One of the mysteries of the English language finally explained.
- ‘On one side is the byre, where cattle were housed; the other half of the building is divided into two levels - a small living and eating area too low to stand up in; and above it a loft for sleeping in.’
- ‘This poverty was glaringly obvious in rural churches, which were no better than byres, and christening, marriage, and burial dues, which were deeply resented.’
- ‘The smell comes from the byres, past and present, that press about the yard.’
- ‘His farm diversification enterprise pre-dates the buzz-trend, for he developed his interest playing guitar with a friend in a cow byres on his family's farm.’
- ‘Joe made his way slowly to the barn and to the cattle byre where the milk cow stood in her stall, chomping at the hay.’
- ‘Our house was a byre which was first converted into a tearoom when the place was a children's farm park, and later became a cottage for the owner.’
- ‘Parts of the property date back to the 1770s, when it was a three-bedroom farmhouse with two reception rooms - a dining room and a sitting room - with a byre attached.’
- ‘On the farm, smells tended to be pungent; dung being removed from the cow byre, stable, pig sty or poultry house, rated high in that league.’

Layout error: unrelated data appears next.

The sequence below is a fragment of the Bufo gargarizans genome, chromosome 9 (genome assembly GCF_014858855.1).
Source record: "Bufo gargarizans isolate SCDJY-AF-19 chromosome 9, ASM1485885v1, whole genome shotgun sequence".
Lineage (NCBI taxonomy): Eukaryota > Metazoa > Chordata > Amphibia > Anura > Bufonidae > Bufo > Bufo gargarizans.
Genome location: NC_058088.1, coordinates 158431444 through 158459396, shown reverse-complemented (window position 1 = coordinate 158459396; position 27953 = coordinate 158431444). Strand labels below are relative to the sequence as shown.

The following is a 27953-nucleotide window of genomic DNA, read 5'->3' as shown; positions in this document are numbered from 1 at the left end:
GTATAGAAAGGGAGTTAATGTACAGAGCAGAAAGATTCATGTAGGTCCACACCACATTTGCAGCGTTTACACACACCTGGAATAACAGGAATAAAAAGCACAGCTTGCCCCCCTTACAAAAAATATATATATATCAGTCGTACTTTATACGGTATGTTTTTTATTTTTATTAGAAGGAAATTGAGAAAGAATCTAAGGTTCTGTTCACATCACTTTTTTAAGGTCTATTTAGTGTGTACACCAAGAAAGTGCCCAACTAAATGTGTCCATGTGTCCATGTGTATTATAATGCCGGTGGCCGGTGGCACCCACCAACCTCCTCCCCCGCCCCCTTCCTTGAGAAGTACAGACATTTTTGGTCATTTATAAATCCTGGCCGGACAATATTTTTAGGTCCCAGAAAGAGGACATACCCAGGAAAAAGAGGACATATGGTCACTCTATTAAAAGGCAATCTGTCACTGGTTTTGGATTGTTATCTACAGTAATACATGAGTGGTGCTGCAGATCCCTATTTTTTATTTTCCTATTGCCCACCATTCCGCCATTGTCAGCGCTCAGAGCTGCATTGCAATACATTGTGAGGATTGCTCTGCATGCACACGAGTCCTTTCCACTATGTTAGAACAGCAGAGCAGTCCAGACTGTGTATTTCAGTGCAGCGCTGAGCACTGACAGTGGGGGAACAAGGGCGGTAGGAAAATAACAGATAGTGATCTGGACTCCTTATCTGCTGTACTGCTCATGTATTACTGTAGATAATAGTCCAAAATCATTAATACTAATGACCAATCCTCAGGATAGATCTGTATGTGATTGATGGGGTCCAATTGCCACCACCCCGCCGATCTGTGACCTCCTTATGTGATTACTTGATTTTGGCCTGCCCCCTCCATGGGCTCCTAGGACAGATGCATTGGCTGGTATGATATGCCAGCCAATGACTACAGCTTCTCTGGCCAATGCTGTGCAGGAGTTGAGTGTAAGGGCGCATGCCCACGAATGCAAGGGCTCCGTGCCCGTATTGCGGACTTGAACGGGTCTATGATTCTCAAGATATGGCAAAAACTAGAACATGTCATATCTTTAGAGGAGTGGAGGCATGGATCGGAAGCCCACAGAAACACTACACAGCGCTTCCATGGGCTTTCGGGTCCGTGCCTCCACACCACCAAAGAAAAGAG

- ‘She's converted a local byre (an animal house) into a wee dwelling - a simple, one-room affair with a box bed and a raised hearth, and all the objects that she is using have been meticulously researched and sourced.’
- ‘It was at this time of the year that the cattle would be brought down from the hills for the coming winter, to be either sheltered in byres or slaughtered for meat.’
- ‘A byre was added to the end of the original farmhouse, and an entrance in the gable was served by a narrow paved passage, through which animals would be funnelled one by one into the byre.’
- ‘Some are simply dwellings, others are dwellings with a barn attached, still others have three components in the form of a central dwelling with a barn at one end and a byre at the other.’
- ‘The concrete hut in a dip in the hills is like a cattle byre.’
- ‘They are put in the byres (cow sheds) for the winter period, and our byre is literally 2ft away from the back of the house.’
- ‘However, the way things are developing in this country's byres, fields, piggeries and abattoirs, even those dates, some six weeks away, might be too soon, as the Irish ban is unlikely to be lifted by then.’
- ‘The England they had shaped was still sufficiently intact to be recognisable as at least the grandchild of its ancient self - hedges and lanes, ponds and woods, barns and byres and trees.’
- ‘The harness was still hanging in the stables and the milking equipment was still in the byre.’
- ‘When we got there it was hanging in a farm byre with water running down it and holes in it, so I had to make a decision there and then.’
- ‘And they knew their way, even into each of their respective stalls in the byres.’
- ‘The steep lanes were of dirt and rock; farm animals lodged in the ground-floor byres.’
Old English bȳre; perhaps related to bower.
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